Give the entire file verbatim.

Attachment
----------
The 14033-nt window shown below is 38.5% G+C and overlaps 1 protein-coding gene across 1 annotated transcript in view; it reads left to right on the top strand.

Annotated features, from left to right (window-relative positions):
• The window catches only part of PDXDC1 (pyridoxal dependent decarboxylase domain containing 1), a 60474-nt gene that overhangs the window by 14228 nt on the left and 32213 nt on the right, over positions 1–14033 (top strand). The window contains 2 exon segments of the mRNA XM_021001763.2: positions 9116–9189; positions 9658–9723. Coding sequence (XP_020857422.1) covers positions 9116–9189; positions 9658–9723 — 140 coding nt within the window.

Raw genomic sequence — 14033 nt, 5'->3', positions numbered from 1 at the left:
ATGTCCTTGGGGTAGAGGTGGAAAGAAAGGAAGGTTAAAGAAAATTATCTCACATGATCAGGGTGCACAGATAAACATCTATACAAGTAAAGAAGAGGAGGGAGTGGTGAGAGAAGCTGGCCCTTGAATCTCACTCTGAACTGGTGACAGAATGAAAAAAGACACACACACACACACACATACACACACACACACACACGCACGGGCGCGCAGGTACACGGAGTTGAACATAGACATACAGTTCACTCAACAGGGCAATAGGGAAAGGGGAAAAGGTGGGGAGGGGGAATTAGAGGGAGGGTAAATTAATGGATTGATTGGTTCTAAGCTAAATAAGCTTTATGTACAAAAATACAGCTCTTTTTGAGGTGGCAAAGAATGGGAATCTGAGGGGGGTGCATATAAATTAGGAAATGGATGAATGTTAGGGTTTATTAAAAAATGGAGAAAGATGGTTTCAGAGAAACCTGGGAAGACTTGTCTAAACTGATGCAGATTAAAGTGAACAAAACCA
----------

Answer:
The 14033-nt window shown below is 38.5% G+C and overlaps 1 protein-coding gene across 1 annotated transcript in view; it reads left to right on the top strand.

Annotated features, from left to right (window-relative positions):
• The window catches only part of PDXDC1 (pyridoxal dependent decarboxylase domain containing 1), a 60474-nt gene that overhangs the window by 14228 nt on the left and 32213 nt on the right, over positions 1–14033 (top strand). The window contains 2 exon segments of the mRNA XM_021001763.2: positions 9116–9189; positions 9658–9723. Coding sequence (XP_020857422.1) covers positions 9116–9189; positions 9658–9723 — 140 coding nt within the window.

Raw genomic sequence — 14033 nt, 5'->3', positions numbered from 1 at the left:
ATGTCCTTGGGGTAGAGGTGGAAAGAAAGGAAGGTTAAAGAAAATTATCTCACATGATCAGGGTGCACAGATAAACATCTATACAAGTAAAGAAGAGGAGGGAGTGGTGAGAGAAGCTGGCCCTTGAATCTCACTCTGAACTGGTGACAGAATGAAAAAAGACACACACACACACACACATACACACACACACACACACGCACGGGCGCGCAGGTACACGGAGTTGAACATAGACATACAGTTCACTCAACAGGGCAATAGGGAAAGGGGAAAAGGTGGGGAGGGGGAATTAGAGGGAGGGTAAATTAATGGATTGATTGGTTCTAAGCTAAATAAGCTTTATGTACAAAAATACAGCTCTTTTTGAGGTGGCAAAGAATGGGAATCTGAGGGGGGTGCATATAAATTAGGAAATGGATGAATGTTAGGGTTTATTAAAAAATGGAGAAAGATGGTTTCAGAGAAACCTGGGAAGACTTGTCTAAACTGATGCAGATTAAAGTGAACAAAACCA